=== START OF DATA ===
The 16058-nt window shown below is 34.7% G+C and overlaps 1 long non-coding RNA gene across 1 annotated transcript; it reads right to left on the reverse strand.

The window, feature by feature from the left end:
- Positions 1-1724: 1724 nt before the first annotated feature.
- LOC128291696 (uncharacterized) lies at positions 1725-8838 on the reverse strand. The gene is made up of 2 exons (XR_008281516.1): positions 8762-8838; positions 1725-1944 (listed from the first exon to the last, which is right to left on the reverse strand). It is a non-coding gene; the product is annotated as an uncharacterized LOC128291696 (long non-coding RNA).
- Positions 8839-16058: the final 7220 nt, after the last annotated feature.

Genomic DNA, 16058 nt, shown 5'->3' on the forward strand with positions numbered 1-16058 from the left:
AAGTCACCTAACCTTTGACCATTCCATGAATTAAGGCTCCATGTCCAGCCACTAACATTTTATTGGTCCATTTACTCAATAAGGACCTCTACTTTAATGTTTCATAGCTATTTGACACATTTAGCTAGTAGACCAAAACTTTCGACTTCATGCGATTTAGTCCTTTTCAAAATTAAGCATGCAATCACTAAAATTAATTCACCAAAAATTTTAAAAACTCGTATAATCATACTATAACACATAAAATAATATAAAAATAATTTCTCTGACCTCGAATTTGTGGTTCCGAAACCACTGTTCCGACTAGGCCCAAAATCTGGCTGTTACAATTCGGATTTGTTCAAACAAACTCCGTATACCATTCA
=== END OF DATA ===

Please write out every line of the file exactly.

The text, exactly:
The 16058-nt window shown below is 34.7% G+C and overlaps 1 long non-coding RNA gene across 1 annotated transcript; it reads right to left on the reverse strand.

The window, feature by feature from the left end:
- Positions 1-1724: 1724 nt before the first annotated feature.
- LOC128291696 (uncharacterized) lies at positions 1725-8838 on the reverse strand. The gene is made up of 2 exons (XR_008281516.1): positions 8762-8838; positions 1725-1944 (listed from the first exon to the last, which is right to left on the reverse strand). It is a non-coding gene; the product is annotated as an uncharacterized LOC128291696 (long non-coding RNA).
- Positions 8839-16058: the final 7220 nt, after the last annotated feature.

Genomic DNA, 16058 nt, shown 5'->3' on the forward strand with positions numbered 1-16058 from the left:
AAGTCACCTAACCTTTGACCATTCCATGAATTAAGGCTCCATGTCCAGCCACTAACATTTTATTGGTCCATTTACTCAATAAGGACCTCTACTTTAATGTTTCATAGCTATTTGACACATTTAGCTAGTAGACCAAAACTTTCGACTTCATGCGATTTAGTCCTTTTCAAAATTAAGCATGCAATCACTAAAATTAATTCACCAAAAATTTTAAAAACTCGTATAATCATACTATAACACATAAAATAATATAAAAATAATTTCTCTGACCTCGAATTTGTGGTTCCGAAACCACTGTTCCGACTAGGCCCAAAATCTGGCTGTTACAATTCGGATTTGTTCAAACAAACTCCGTATACCATTCA